Jumps in inline code

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Hi,

I am using a bit of line code:

	asm("breq PC+0x01\n");	

but I get an undefined reference to the program counter. How do I get it to skip the next instruction ?

<º))))><

I am only one lab accident away from becoming a super villain.

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PC is "." in a real assembler ;-)

But why not use local labels?

asm("breq 1f\n");
asm("ldi r16,12\n");
asm("1: or r14,r16\n");

which generates:

asm("breq 1f\n");
  9a:	09 f0       	breq	.+2      	; 0x9e 
asm("ldi r16,12\n");
  9c:	0c e0       	ldi	r16, 0x0C	; 12
asm("1: or r14,r16\n");
  9e:	e0 2a       	or	r14, r16

The page in the manual about local labels:

http://sourceware.org/binutils/d...

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Quote:

PC is "." in a real assembler

Just a note: It is, and it isn't. Remember that in one assembler, that "program counter" shorthand may refer to the beginning of 'this' instruction, and in another it may refer to the beginning of the 'next' instruction.

Lee

You can put lipstick on a pig, but it is still a pig.

I've never met a pig I didn't like, as long as you have some salt and pepper.

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Quote:

in one assembler

There only is one true assembler - it's called "gas". Beware of pale imitations. ;)

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Do you have gas ?

<º))))><

I am only one lab accident away from becoming a super villain.

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Quote:
But why not use local labels?
because I didn't know that I could. That's much easier, cheers. I've put that in and bingo, it's working fine. Excellent - thank you for help (once again) :)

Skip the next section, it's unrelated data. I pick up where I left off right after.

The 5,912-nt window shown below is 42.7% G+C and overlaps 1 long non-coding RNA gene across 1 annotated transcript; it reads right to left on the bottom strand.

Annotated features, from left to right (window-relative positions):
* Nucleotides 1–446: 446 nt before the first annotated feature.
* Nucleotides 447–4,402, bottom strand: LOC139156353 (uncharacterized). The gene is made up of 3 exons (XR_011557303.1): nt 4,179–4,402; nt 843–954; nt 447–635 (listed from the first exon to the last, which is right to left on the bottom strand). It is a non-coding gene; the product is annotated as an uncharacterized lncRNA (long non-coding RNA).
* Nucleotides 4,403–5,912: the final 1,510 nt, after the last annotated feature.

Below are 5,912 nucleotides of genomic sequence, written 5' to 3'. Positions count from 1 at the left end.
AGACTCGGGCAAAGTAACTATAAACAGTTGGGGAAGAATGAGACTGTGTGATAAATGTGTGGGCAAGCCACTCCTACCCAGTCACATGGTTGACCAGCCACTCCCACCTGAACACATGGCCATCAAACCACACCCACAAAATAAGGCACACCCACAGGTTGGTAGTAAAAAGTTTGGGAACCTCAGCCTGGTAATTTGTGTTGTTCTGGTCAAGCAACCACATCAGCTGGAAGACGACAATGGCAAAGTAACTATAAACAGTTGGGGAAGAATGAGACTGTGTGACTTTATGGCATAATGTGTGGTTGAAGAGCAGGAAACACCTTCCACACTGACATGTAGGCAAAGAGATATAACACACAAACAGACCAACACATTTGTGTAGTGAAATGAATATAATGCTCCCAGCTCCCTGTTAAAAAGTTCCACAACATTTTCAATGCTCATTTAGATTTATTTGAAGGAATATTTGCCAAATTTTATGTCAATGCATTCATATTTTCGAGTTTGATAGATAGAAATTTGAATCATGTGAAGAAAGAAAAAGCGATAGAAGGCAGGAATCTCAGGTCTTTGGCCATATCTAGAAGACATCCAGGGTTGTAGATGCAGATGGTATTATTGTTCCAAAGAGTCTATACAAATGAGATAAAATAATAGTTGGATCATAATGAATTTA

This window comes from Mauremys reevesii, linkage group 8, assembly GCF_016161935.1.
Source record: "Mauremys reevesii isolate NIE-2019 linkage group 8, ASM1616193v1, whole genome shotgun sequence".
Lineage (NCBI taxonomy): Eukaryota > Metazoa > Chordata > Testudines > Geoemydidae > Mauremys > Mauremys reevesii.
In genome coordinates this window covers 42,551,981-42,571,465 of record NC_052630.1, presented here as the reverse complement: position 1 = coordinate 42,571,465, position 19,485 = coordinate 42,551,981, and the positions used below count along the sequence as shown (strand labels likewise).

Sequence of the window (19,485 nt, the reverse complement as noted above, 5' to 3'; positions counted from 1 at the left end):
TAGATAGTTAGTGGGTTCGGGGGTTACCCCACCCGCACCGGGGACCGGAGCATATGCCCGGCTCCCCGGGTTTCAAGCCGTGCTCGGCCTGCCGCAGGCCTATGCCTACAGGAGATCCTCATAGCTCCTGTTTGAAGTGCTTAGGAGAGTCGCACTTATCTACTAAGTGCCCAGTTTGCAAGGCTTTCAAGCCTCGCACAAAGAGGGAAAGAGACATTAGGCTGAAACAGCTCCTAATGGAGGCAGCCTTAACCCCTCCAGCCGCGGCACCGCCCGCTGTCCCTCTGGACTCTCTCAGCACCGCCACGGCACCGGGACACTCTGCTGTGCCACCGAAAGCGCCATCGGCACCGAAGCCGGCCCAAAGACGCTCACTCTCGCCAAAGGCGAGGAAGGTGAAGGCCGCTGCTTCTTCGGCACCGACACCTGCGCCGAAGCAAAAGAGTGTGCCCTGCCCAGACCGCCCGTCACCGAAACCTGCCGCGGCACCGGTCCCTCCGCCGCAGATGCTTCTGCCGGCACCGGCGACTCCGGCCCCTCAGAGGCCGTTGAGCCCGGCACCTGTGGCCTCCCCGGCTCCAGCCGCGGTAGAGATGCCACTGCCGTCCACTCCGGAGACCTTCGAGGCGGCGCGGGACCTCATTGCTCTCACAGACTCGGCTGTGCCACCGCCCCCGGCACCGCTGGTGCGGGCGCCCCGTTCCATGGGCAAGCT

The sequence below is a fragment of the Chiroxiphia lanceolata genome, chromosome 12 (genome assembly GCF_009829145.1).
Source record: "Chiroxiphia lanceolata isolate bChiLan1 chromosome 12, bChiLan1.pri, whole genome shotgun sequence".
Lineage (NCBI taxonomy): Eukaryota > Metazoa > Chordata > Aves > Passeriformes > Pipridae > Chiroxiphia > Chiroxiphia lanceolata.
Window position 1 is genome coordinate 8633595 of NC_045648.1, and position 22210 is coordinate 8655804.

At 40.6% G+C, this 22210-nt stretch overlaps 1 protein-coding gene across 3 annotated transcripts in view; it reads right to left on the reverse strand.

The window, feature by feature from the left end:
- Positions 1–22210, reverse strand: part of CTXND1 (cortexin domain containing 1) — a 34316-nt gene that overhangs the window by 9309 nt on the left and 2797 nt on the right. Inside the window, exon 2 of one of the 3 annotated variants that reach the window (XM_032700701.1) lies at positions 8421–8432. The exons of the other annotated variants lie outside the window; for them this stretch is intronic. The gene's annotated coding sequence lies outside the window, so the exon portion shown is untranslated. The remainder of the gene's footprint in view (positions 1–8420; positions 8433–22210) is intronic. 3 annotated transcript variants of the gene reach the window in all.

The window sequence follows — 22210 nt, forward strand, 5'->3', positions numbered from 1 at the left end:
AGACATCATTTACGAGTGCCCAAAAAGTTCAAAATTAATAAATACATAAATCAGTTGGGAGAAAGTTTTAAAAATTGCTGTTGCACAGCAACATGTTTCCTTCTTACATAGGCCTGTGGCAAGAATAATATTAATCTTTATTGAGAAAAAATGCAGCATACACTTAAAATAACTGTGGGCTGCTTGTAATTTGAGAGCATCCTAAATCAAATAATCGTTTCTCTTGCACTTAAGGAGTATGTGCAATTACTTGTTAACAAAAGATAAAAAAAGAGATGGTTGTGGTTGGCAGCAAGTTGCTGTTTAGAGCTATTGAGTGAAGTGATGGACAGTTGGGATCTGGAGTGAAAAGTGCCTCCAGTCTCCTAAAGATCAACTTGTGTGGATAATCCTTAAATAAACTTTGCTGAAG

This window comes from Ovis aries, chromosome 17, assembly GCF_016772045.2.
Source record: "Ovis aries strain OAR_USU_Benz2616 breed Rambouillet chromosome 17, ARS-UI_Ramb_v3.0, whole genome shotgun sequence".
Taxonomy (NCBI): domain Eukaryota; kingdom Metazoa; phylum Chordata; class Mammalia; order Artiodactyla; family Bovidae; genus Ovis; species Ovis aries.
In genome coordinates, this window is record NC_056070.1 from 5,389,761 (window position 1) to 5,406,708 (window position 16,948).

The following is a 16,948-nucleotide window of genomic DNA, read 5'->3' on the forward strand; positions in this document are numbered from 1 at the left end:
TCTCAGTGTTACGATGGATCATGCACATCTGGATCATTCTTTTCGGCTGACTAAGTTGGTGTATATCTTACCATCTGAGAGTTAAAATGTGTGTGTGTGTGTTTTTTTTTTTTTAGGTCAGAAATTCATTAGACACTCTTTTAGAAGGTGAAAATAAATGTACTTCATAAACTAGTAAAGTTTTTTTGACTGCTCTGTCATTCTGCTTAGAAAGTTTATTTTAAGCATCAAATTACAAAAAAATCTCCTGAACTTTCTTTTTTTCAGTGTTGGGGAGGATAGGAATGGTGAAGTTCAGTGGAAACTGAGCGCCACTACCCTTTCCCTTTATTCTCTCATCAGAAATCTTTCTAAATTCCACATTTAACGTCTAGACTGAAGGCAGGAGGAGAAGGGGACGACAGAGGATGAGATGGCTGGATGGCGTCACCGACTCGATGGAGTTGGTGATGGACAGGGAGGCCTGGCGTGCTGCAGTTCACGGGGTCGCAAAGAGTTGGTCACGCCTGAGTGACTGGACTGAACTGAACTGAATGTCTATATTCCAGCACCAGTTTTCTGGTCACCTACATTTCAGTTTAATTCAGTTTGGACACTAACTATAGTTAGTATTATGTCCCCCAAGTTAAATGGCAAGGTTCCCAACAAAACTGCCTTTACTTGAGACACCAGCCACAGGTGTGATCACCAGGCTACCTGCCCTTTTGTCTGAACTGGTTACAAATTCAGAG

<º))))><

I am only one lab accident away from becoming a super villain.

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Quote:

Do you have gas ?

Nope, but most people think I'm a windbag! :lol:

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clawson wrote:
PC is "." in a real assembler ;-)

But why not use local labels?

asm("breq 1f\n");
asm("ldi r16,12\n");
asm("1: or r14,r16\n");

You aren't allowed to jump to another asm as it introduces a control flow unknown to the compiler. Nor are you allowed to trample over registers without informing the compiler.

Whilst your program may work with current versions of GCC, with future version it may not.

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Quote:

Whilst your program may work with current versions of GCC, with future version it may not.

OK, you lost me on that one. Couldn't you say that about nearly everything in the compiler, especially those things AVR-specific?

You can put lipstick on a pig, but it is still a pig.

I've never met a pig I didn't like, as long as you have some salt and pepper.

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Quote:
You aren't allowed to jump to another asm as it introduces a control flow unknown to the compiler.

What do you mean by "another asm"? If you mean that you can't jump to another assembly block, of course not, that's why they call it a local label.

Regards,
Steve A.

The Board helps those that help themselves.

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Maybe Timothy meant that the optimiser might re-order the Asm statements? I have to be honest that I've never seen this happen, but if it can this would seem to be yet another argument for using .S